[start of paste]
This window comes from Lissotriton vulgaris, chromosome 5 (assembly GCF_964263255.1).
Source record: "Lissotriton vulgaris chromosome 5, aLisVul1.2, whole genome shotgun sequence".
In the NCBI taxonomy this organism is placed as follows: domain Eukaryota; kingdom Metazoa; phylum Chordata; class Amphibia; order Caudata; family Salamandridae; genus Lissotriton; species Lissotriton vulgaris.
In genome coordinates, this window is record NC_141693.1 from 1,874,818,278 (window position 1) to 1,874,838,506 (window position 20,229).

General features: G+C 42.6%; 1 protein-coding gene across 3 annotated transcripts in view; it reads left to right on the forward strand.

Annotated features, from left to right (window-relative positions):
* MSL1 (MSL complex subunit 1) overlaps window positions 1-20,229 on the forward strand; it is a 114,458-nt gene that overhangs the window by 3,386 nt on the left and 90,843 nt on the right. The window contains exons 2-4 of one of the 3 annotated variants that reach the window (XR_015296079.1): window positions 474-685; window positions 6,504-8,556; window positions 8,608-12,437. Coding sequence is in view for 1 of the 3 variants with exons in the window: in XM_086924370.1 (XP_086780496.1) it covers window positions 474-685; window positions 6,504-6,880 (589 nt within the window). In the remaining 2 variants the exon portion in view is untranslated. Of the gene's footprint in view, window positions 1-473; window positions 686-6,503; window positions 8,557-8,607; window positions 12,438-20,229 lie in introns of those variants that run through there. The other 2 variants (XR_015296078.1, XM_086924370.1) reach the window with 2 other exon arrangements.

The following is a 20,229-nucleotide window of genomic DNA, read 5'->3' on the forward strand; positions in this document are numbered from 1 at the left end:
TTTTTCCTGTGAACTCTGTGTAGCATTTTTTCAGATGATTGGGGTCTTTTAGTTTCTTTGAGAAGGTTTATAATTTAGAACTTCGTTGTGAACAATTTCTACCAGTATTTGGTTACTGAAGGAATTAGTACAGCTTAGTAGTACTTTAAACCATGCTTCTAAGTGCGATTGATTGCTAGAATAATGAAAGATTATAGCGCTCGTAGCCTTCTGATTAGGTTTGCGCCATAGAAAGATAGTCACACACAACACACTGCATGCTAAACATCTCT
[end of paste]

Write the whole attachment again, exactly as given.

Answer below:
This window comes from Lissotriton vulgaris, chromosome 5 (assembly GCF_964263255.1).
Source record: "Lissotriton vulgaris chromosome 5, aLisVul1.2, whole genome shotgun sequence".
In the NCBI taxonomy this organism is placed as follows: domain Eukaryota; kingdom Metazoa; phylum Chordata; class Amphibia; order Caudata; family Salamandridae; genus Lissotriton; species Lissotriton vulgaris.
In genome coordinates, this window is record NC_141693.1 from 1,874,818,278 (window position 1) to 1,874,838,506 (window position 20,229).

General features: G+C 42.6%; 1 protein-coding gene across 3 annotated transcripts in view; it reads left to right on the forward strand.

Annotated features, from left to right (window-relative positions):
* MSL1 (MSL complex subunit 1) overlaps window positions 1-20,229 on the forward strand; it is a 114,458-nt gene that overhangs the window by 3,386 nt on the left and 90,843 nt on the right. The window contains exons 2-4 of one of the 3 annotated variants that reach the window (XR_015296079.1): window positions 474-685; window positions 6,504-8,556; window positions 8,608-12,437. Coding sequence is in view for 1 of the 3 variants with exons in the window: in XM_086924370.1 (XP_086780496.1) it covers window positions 474-685; window positions 6,504-6,880 (589 nt within the window). In the remaining 2 variants the exon portion in view is untranslated. Of the gene's footprint in view, window positions 1-473; window positions 686-6,503; window positions 8,557-8,607; window positions 12,438-20,229 lie in introns of those variants that run through there. The other 2 variants (XR_015296078.1, XM_086924370.1) reach the window with 2 other exon arrangements.

The following is a 20,229-nucleotide window of genomic DNA, read 5'->3' on the forward strand; positions in this document are numbered from 1 at the left end:
TTTTTCCTGTGAACTCTGTGTAGCATTTTTTCAGATGATTGGGGTCTTTTAGTTTCTTTGAGAAGGTTTATAATTTAGAACTTCGTTGTGAACAATTTCTACCAGTATTTGGTTACTGAAGGAATTAGTACAGCTTAGTAGTACTTTAAACCATGCTTCTAAGTGCGATTGATTGCTAGAATAATGAAAGATTATAGCGCTCGTAGCCTTCTGATTAGGTTTGCGCCATAGAAAGATAGTCACACACAACACACTGCATGCTAAACATCTCT